The productivity of maize on Timor Island (<2.5 tonnes/ha) is significantly lower than that at the national level (>3.5 tonnes/ha) due to a combination of agronomic, climatic, edaphic and social-related factors. This study explores the availability of production and marketing of local maize in Kupang and Timor Tengah Selatan districts by analysing maize availability (quantity, quality and seasonality), prices, and local markets (suppliers, supply and demand behaviour and distribution systems). The study uses data from a survey of 49 farmers, collectors, retailers and inter-island traders, as well as secondary sources. In general, farmers were found to be in a weak bargaining position in the value chain, isolated from market information and mechanisms related to their commodity. Based on the survey findings, the study recommends that extension services are improved to provide better information to farmers on how to produce quality maize and improve storage facilities and marketing efficiency. Further, it suggests that marketing and technology strategies are improved using participatory approaches. The study calls for further investigation into the establishment of maize farmer cooperatives to support collective marketing, bulk purchasing of inputs and access to credit and information.
Recent high coffee prices, due to a combination of rising demand in emerging markets and declining production outside of Brazil and Vietnam, have sparked concerns over the long-term supply of coffee beans. This paper evaluates the potential for expanding production from Indonesia—currently the world's third largest producer—to play a significant role in meeting predicted global demand. The research examines this possibility through a socio-economic assessment of coffee-based livelihoods in Indonesia. The research is based on a survey of household livelihood strategies across Sulawesi and Flores in 2008, and a series of stakeholder interviews with farmers, traders, NGOs and government officials. The findings show that coffee production retains an important function as a de facto social safety net for many impoverished rural households. However, few poor households are choosing coffee production as a viable pathway out of poverty. The author concludes that broader processes of industrialisation and economic development in Indonesia appear to be working against the possibility of Indonesia significantly increasing coffee production in the foreseeable future.
This value chain analysis is an Annex of a larger report examining supermarket development in Indonesia. The analysis encompasses production in West Java through to retailers in Jakarta and reports on five main market chains: farmer-specialised wholesaler-supermarket; farmer-farmer group-specialised wholesaler-supermarket; farmer-traditional wholesaler-traditional wholesale market-traditional retailer; farmer-traditional wholesaler-specialised wholesaler-supermarket; and farmer-collector-traditional wholesaler-traditional wholesale market-traditional retailer. The role and function of each value chain participant is outlined. The report also contains a comparison of the five value chains in terms of the value added with the supply chains to supermarkets adding the most value (35-57%). The value chain analysis report also includes a summary of the econometric analysis (undertaken in another section of the larger report) comparing the share of the consumer price captured by farmers. The farmer group captured the highest share of consumer price (30%).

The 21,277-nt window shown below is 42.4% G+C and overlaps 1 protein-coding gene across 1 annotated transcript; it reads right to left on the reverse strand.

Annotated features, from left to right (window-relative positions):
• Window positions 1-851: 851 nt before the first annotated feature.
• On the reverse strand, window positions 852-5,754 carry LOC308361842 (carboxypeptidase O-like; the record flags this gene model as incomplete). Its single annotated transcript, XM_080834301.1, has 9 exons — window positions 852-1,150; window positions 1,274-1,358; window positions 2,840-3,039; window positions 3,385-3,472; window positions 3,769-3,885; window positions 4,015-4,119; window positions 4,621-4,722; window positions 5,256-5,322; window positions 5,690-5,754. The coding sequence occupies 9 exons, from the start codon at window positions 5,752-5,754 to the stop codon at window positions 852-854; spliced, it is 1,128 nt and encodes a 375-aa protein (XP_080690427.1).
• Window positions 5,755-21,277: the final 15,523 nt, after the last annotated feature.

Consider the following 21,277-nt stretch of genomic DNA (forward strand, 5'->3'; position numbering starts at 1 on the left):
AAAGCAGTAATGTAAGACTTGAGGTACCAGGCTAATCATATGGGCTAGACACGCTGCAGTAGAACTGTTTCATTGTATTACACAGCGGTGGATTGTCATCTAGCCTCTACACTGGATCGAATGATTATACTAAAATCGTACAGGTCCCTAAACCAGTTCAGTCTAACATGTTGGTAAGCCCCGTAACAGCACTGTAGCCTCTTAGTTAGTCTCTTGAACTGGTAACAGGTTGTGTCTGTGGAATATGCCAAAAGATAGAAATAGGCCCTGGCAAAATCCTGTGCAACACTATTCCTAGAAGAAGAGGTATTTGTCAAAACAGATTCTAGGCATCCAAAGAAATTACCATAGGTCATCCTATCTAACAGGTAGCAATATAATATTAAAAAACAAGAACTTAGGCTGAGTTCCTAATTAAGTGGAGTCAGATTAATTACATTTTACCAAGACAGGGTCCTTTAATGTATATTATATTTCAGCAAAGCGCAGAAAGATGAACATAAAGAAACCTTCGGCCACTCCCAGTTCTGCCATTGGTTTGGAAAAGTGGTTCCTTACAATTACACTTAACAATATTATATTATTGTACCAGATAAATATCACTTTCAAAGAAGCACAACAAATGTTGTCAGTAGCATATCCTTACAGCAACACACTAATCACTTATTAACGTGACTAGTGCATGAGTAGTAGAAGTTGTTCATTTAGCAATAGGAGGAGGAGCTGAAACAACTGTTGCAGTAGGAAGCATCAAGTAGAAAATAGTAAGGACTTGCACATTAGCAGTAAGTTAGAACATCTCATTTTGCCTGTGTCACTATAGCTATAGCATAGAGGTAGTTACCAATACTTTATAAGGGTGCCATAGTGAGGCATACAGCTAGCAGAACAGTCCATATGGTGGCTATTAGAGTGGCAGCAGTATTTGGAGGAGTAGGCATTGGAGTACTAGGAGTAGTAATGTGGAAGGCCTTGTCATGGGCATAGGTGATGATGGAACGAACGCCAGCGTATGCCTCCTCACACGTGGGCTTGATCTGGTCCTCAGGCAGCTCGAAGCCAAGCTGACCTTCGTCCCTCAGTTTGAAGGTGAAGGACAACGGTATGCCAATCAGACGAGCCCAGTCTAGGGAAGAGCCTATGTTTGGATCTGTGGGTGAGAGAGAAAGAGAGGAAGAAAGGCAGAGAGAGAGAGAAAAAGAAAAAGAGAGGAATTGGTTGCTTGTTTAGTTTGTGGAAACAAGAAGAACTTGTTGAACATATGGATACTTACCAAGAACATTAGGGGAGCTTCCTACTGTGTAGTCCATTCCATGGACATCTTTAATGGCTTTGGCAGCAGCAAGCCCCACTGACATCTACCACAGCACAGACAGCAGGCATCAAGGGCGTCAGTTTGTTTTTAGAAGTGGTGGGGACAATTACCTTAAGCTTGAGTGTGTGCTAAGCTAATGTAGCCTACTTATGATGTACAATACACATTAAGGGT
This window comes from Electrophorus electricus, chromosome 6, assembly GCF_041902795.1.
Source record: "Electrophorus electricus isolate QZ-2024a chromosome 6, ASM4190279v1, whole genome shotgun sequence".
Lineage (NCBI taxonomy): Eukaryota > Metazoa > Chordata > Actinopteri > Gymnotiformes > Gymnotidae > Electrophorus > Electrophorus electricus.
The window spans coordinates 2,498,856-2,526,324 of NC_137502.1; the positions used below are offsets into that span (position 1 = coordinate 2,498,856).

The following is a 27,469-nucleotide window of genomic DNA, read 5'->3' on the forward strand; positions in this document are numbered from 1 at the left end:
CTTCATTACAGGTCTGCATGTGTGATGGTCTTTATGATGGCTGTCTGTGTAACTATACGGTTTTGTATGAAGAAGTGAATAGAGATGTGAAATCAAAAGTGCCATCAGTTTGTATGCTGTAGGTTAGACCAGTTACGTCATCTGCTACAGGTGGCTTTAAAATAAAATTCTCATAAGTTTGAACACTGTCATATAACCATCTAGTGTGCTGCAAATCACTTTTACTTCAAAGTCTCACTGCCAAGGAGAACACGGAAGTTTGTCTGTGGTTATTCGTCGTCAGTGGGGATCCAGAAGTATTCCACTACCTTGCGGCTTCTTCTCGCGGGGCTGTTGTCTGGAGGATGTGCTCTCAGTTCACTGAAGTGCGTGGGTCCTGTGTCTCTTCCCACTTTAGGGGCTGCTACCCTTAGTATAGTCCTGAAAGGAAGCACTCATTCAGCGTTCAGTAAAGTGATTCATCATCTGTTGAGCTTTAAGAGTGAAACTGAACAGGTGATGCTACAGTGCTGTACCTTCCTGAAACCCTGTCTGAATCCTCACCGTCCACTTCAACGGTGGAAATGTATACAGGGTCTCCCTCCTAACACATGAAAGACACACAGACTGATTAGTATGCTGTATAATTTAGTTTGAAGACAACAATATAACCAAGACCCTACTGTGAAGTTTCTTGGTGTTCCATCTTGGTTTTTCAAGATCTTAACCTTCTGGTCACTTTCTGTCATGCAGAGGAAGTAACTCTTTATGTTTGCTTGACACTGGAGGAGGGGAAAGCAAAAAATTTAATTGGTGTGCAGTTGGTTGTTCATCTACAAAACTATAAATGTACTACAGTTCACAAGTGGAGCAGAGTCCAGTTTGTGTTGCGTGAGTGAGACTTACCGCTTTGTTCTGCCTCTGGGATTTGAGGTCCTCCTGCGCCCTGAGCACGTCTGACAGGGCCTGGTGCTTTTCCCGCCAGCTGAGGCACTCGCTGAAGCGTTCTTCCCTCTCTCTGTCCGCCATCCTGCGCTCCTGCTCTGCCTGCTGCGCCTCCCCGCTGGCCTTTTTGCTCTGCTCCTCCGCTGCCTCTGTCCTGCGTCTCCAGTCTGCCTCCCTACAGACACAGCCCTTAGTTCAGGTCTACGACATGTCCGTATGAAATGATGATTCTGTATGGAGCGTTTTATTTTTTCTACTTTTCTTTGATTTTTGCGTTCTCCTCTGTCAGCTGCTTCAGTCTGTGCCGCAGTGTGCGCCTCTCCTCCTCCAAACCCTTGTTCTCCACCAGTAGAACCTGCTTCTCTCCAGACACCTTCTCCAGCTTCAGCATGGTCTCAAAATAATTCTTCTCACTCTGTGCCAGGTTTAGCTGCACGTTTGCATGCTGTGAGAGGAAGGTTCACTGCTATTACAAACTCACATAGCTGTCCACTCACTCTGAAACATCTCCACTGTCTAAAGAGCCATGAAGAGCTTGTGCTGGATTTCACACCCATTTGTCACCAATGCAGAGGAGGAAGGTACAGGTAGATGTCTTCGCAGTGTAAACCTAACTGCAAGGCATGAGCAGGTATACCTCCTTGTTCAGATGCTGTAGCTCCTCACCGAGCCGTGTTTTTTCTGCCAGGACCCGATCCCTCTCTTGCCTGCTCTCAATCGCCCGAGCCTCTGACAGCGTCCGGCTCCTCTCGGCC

Traditionally, there has been no incentive for mango farmers to improve productivity and quality due to a weak bargaining position. This report analyses a transparent margin system (based on a collaborative partnership between the market supplier and a farmer group in Central Java) for enhanced smallholder involvement in the market chain. Methodology included interviews and focus group discussions with key market chain stakeholders, examination of farm to retail market marketing channels and cost benefit analysis of the supplier/farmer group partnership. The report contains an overview of the mango market and characterisation and analysis of the transparent margin system. Key observations of this system are that it provides farmer access to a modern market supply chain; farmer's market position enables contract based negotiation; necessitates farmer organisation for quality and supply continuity; and relies on farmer willingness and trust to make changes and reap benefits (higher price, guaranteed market, access to faster payment and market information). Replication of this system is achievable by providing incentives to the supplier. The report outlines policy considerations to assist in future replication.
This paper details a field survey conducted in three dairy cattle production centres (Malang, Kediri, and Blitar) of East Java on the use of cassava pulp as feed. The authors found a very high usage of cassava pulp as additional feed for dairy cows, particularly in the dry season when a large supply of the pulp was available. The report identifies a number of advantages identified by farmers of feeding cassava pulp to dairy cattle, including improving palatability of concentrate feed and increasing milk yield. It also notes that incorporating cassava pulp into feed does slightly decrease milk fat content. The authors discuss their findings with respect to the use of the pulp, regardless of its quality or hydrogen cyanide content. The report outlines and briefly discusses the cassava pulp supply chain and price differences between wet and dry pulp. The paper is reasonably well laid out and easy to read, however the conclusion reached by the author is somewhat simplistic - that cassava has the potential to be an important feedstuff, and the most limiting factor is supply. It assumes that increasing the supply of cassava will result in increased used of the by-products by cattle farmers to supplement feed.